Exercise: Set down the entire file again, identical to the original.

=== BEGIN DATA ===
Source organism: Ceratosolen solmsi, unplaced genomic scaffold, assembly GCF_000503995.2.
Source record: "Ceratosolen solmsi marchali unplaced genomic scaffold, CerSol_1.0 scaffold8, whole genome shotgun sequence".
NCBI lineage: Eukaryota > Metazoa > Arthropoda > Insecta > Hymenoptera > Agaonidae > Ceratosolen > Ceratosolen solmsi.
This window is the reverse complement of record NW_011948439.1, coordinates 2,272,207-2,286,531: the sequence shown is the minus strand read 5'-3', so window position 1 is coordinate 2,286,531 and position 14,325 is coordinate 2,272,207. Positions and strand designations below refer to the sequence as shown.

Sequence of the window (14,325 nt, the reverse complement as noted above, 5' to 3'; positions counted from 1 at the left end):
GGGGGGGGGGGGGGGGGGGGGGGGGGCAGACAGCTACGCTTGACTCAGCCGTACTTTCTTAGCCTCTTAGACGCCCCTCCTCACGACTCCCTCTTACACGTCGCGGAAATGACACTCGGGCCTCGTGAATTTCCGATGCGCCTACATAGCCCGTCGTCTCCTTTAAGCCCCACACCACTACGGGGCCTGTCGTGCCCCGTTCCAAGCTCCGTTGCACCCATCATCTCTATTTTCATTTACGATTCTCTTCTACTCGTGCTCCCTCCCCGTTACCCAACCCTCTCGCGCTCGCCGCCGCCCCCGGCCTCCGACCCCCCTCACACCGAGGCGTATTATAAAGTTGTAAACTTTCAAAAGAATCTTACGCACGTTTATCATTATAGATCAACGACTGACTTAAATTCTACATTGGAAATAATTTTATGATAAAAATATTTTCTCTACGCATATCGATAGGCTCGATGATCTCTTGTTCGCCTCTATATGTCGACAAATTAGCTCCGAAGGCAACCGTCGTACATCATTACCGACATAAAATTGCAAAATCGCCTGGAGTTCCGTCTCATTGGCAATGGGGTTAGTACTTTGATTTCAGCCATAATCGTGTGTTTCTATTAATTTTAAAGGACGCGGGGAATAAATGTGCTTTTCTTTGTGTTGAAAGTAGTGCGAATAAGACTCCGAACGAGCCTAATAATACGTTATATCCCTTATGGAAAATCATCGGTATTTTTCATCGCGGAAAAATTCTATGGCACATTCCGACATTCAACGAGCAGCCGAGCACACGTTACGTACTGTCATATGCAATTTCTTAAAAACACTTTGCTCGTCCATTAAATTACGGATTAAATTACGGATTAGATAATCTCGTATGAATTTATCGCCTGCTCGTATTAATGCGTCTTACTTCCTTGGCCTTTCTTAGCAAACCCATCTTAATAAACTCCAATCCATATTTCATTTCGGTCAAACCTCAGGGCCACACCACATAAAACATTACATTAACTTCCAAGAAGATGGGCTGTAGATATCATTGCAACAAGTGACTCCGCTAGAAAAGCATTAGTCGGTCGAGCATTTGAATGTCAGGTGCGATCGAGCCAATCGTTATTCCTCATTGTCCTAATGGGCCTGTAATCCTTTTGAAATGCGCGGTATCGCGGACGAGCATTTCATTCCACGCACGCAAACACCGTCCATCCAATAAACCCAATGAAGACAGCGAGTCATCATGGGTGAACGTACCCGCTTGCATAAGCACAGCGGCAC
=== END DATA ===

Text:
Source organism: Ceratosolen solmsi, unplaced genomic scaffold, assembly GCF_000503995.2.
Source record: "Ceratosolen solmsi marchali unplaced genomic scaffold, CerSol_1.0 scaffold8, whole genome shotgun sequence".
NCBI lineage: Eukaryota > Metazoa > Arthropoda > Insecta > Hymenoptera > Agaonidae > Ceratosolen > Ceratosolen solmsi.
This window is the reverse complement of record NW_011948439.1, coordinates 2,272,207-2,286,531: the sequence shown is the minus strand read 5'-3', so window position 1 is coordinate 2,286,531 and position 14,325 is coordinate 2,272,207. Positions and strand designations below refer to the sequence as shown.

Sequence of the window (14,325 nt, the reverse complement as noted above, 5' to 3'; positions counted from 1 at the left end):
GGGGGGGGGGGGGGGGGGGGGGGGGGCAGACAGCTACGCTTGACTCAGCCGTACTTTCTTAGCCTCTTAGACGCCCCTCCTCACGACTCCCTCTTACACGTCGCGGAAATGACACTCGGGCCTCGTGAATTTCCGATGCGCCTACATAGCCCGTCGTCTCCTTTAAGCCCCACACCACTACGGGGCCTGTCGTGCCCCGTTCCAAGCTCCGTTGCACCCATCATCTCTATTTTCATTTACGATTCTCTTCTACTCGTGCTCCCTCCCCGTTACCCAACCCTCTCGCGCTCGCCGCCGCCCCCGGCCTCCGACCCCCCTCACACCGAGGCGTATTATAAAGTTGTAAACTTTCAAAAGAATCTTACGCACGTTTATCATTATAGATCAACGACTGACTTAAATTCTACATTGGAAATAATTTTATGATAAAAATATTTTCTCTACGCATATCGATAGGCTCGATGATCTCTTGTTCGCCTCTATATGTCGACAAATTAGCTCCGAAGGCAACCGTCGTACATCATTACCGACATAAAATTGCAAAATCGCCTGGAGTTCCGTCTCATTGGCAATGGGGTTAGTACTTTGATTTCAGCCATAATCGTGTGTTTCTATTAATTTTAAAGGACGCGGGGAATAAATGTGCTTTTCTTTGTGTTGAAAGTAGTGCGAATAAGACTCCGAACGAGCCTAATAATACGTTATATCCCTTATGGAAAATCATCGGTATTTTTCATCGCGGAAAAATTCTATGGCACATTCCGACATTCAACGAGCAGCCGAGCACACGTTACGTACTGTCATATGCAATTTCTTAAAAACACTTTGCTCGTCCATTAAATTACGGATTAAATTACGGATTAGATAATCTCGTATGAATTTATCGCCTGCTCGTATTAATGCGTCTTACTTCCTTGGCCTTTCTTAGCAAACCCATCTTAATAAACTCCAATCCATATTTCATTTCGGTCAAACCTCAGGGCCACACCACATAAAACATTACATTAACTTCCAAGAAGATGGGCTGTAGATATCATTGCAACAAGTGACTCCGCTAGAAAAGCATTAGTCGGTCGAGCATTTGAATGTCAGGTGCGATCGAGCCAATCGTTATTCCTCATTGTCCTAATGGGCCTGTAATCCTTTTGAAATGCGCGGTATCGCGGACGAGCATTTCATTCCACGCACGCAAACACCGTCCATCCAATAAACCCAATGAAGACAGCGAGTCATCATGGGTGAACGTACCCGCTTGCATAAGCACAGCGGCAC